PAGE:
The Eisenhower matrix, as illustrated above, consists of four quadrants. The matrix is used to help you think though your priorities and determine which of your tasks are important and which are urgent. The matrix helps you to remain focused those tasks that contribute to the achievement of your long-term goals and helps you make effective use for your time. Let’s explore each quadrant in more detail.

Quadrant 1: Important and Urgent Work

This is the quadrant that contains your highest priority task, those tasks that are urgent and important. These tasks are those that contribute to your long-term goals, but they need to be done immediately. Urgent and important work are typically tasks you’ve left to the last-minute or are unforeseen emergencies, for example:

  • Deadlines for clients
  • Tax deadlines
  • Car crash

These tasks should be a top priority and therefore go to the top of your to do list.

Whilst you’ll never eliminate all your urgent and important work, you can significantly reduce their impact through careful planning and by avoiding procrastination. Your goal should be to eliminate as many of your urgent and important tasks as possible. So instead of waiting for the last-minute to get these tasks done, schedule time in your calendar to work on deadline driven tasks.

If you find that you are overwhelmed with important and urgent activities take some time to explore which of them you could have foreseen. Then think about what you could do to plan ahead so these activities don’t become urgent again in the future.

Quadrant 2: Important and Not Urgent Work

This is where you want to spend most of your time. This is work that helps you achieve your personal and professional goals. Work in this quadrant is focused on your future, improving yourself, planning, building and strengthening relationships. This is the work that provides you with a sense of meaning and purpose. Important and not urgent work include things like:

  • Strategic planning
  • Goal setting
  • Budgeting
  • Exercising
  • Relationship building

Since this work is not urgent it’s easy to delay. Most often you will find yourself spending time on your urgent tasks. The problem with this approach is that if you’re spending your time on urgent tasks, you make little progress on your important tasks.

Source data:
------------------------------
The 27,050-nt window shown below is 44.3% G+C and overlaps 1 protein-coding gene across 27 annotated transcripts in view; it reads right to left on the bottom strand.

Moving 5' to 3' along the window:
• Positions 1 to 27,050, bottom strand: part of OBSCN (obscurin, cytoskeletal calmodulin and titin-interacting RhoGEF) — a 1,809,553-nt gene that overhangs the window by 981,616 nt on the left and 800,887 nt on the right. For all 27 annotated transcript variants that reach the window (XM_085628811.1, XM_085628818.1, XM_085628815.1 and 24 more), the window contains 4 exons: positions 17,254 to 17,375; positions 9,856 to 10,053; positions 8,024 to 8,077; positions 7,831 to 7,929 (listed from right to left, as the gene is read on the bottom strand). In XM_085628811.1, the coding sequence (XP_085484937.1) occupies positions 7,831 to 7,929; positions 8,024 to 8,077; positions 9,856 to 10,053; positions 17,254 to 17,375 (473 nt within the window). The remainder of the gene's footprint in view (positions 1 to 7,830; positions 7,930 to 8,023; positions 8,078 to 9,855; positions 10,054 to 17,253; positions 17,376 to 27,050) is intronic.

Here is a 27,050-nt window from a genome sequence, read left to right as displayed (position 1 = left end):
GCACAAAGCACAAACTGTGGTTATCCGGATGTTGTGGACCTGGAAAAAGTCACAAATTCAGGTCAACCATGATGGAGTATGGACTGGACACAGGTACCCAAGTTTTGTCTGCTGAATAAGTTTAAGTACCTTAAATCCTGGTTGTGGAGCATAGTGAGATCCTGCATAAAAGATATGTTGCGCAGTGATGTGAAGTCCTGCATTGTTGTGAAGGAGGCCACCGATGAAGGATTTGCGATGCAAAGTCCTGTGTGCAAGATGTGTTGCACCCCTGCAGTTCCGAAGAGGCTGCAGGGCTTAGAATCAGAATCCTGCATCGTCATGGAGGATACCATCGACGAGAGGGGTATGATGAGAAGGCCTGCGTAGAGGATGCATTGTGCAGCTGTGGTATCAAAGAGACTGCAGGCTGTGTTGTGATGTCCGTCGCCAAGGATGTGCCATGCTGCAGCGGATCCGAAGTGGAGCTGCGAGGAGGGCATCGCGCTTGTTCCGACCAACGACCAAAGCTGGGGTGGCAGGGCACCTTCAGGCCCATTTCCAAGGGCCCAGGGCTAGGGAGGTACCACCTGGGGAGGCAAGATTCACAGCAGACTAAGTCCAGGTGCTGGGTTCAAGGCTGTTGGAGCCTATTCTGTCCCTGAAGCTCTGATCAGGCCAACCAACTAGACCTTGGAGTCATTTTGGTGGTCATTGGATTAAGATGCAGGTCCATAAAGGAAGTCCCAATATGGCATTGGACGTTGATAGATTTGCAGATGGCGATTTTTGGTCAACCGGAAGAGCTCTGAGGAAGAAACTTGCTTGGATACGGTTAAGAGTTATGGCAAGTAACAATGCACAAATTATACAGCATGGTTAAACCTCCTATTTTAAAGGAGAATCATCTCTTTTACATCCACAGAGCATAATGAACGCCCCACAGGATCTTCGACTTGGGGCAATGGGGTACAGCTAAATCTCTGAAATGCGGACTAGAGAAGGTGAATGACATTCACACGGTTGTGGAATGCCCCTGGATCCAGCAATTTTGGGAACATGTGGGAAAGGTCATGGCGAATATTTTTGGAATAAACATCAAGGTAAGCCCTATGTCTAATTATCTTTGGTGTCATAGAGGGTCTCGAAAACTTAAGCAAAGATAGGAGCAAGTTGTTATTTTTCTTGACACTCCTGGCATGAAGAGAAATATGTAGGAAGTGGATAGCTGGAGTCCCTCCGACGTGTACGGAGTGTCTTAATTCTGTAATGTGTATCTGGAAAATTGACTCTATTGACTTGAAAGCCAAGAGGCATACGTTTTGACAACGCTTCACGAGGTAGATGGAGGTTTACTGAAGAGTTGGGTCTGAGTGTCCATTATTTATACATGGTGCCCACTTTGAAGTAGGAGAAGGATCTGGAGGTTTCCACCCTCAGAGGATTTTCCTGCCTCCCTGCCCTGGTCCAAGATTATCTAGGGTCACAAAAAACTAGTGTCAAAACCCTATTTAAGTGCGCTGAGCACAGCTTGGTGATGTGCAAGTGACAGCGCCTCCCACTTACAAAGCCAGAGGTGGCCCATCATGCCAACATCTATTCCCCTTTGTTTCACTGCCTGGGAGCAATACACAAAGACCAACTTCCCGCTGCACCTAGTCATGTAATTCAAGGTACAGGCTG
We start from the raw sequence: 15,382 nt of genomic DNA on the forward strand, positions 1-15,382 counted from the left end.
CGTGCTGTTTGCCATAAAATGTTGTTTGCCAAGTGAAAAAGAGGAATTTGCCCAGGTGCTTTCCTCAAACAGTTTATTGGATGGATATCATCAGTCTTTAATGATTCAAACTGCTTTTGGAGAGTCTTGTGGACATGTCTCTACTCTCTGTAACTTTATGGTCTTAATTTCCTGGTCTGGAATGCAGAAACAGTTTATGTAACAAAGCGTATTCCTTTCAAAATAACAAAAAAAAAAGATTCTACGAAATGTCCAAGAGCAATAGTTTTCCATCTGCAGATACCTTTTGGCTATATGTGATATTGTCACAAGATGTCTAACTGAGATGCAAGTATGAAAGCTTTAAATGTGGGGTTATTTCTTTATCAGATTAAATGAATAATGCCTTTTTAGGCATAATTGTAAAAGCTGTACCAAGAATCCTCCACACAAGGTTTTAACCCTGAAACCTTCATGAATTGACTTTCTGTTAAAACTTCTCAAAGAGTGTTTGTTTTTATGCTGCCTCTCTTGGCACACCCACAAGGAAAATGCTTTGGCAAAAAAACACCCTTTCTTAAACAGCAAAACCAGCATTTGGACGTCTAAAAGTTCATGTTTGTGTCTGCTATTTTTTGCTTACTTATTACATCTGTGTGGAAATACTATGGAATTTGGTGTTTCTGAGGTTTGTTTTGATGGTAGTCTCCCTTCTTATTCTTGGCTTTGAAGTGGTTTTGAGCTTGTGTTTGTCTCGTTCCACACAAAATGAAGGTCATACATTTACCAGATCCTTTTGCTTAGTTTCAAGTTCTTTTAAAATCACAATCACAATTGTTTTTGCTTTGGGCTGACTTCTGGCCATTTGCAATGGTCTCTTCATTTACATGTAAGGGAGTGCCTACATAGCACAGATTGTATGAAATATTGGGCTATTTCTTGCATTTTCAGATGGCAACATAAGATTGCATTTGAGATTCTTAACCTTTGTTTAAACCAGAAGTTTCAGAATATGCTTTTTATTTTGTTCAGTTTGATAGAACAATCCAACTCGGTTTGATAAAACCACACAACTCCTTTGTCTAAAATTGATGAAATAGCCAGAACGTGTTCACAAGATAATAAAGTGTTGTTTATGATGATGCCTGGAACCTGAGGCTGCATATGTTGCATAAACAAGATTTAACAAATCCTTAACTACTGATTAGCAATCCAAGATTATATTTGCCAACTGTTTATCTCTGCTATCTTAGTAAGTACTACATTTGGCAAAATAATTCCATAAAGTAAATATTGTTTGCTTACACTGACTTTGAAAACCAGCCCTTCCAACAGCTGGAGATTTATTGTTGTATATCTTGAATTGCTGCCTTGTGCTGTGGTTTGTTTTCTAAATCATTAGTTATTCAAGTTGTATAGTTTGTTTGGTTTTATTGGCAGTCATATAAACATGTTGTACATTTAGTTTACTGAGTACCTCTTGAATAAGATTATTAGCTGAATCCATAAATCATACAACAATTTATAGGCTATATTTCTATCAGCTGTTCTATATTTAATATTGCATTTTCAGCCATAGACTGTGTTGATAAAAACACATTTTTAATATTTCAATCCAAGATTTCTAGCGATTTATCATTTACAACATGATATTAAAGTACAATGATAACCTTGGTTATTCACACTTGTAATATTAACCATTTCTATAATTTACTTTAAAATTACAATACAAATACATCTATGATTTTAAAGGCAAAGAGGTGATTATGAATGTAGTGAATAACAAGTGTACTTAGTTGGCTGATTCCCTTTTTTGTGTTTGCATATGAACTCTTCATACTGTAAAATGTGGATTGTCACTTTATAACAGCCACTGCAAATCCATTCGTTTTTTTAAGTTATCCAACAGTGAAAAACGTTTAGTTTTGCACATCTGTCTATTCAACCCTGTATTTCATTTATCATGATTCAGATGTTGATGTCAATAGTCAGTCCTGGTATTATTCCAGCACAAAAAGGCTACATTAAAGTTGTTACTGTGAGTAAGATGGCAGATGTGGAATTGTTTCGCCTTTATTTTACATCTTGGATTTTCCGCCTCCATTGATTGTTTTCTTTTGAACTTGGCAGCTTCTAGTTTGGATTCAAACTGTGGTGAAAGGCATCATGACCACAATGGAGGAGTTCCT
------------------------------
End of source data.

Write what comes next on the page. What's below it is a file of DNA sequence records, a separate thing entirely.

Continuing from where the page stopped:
Whilst this is the most neglected quadrant, work in this quadrant that most critical for your success.

The challenge we have with work in this quadrant is that it lacks urgency. Because this work is not screaming for our attention, we delay. We focus on doing urgent work, we tell ourselves we will get to the important work once we’ve completed our urgent work. However what happens is that the urgent work piles up and so we never get to complete our important work. The bottom line is that you will always have too much urgent work to be done.

The solution to this dilemma is to schedule time for your important work, otherwise it will never get done. The secret to getting important work done is to schedule it in your calendar. Important work only gets done when you set a deadline and schedule a time to work on getting it done. Getting important work done demands you set a deadline.

Quadrant 3: Urgent and Not Important Work

Urgent and not important work includes those tasks that require our attention, but don’t help us achieve our goals. Mostly this work originates from other people. Typically these tasks are interruptions, focused on the priorities of others, for example:

  • Phone calls, email and text messages you receive
  • Unexpected interruptions from co-workers asking for a favour

Since much of this work is focused on helping others, you may feel that it’s all important. Urgent tasks are important to others, but are mostly not important for you. These tasks often result in busy work.

“Being busy is a form of laziness — lazy thinking and indiscriminate action.” – Tim Ferriss

Urgent work is not bad, however it needs to be balanced with your important work. If you spend too much time working on urgent tasks you’ll fail to make progress on your own goals. You’re pleasing others at the expense of your own happiness. The solution is for you to become more assertive, to politely say “no” to this work, declining requests and helping people to solve their own problems.

You need to make a point of making decisions concerning this work as soon as it arrives in your inbox. Wherever possible avoid accepting work, but rather help people find another way of getting the task done. As urgent work prevents you from achieving your goals.

Quadrant 4: Not Urgent / Not Important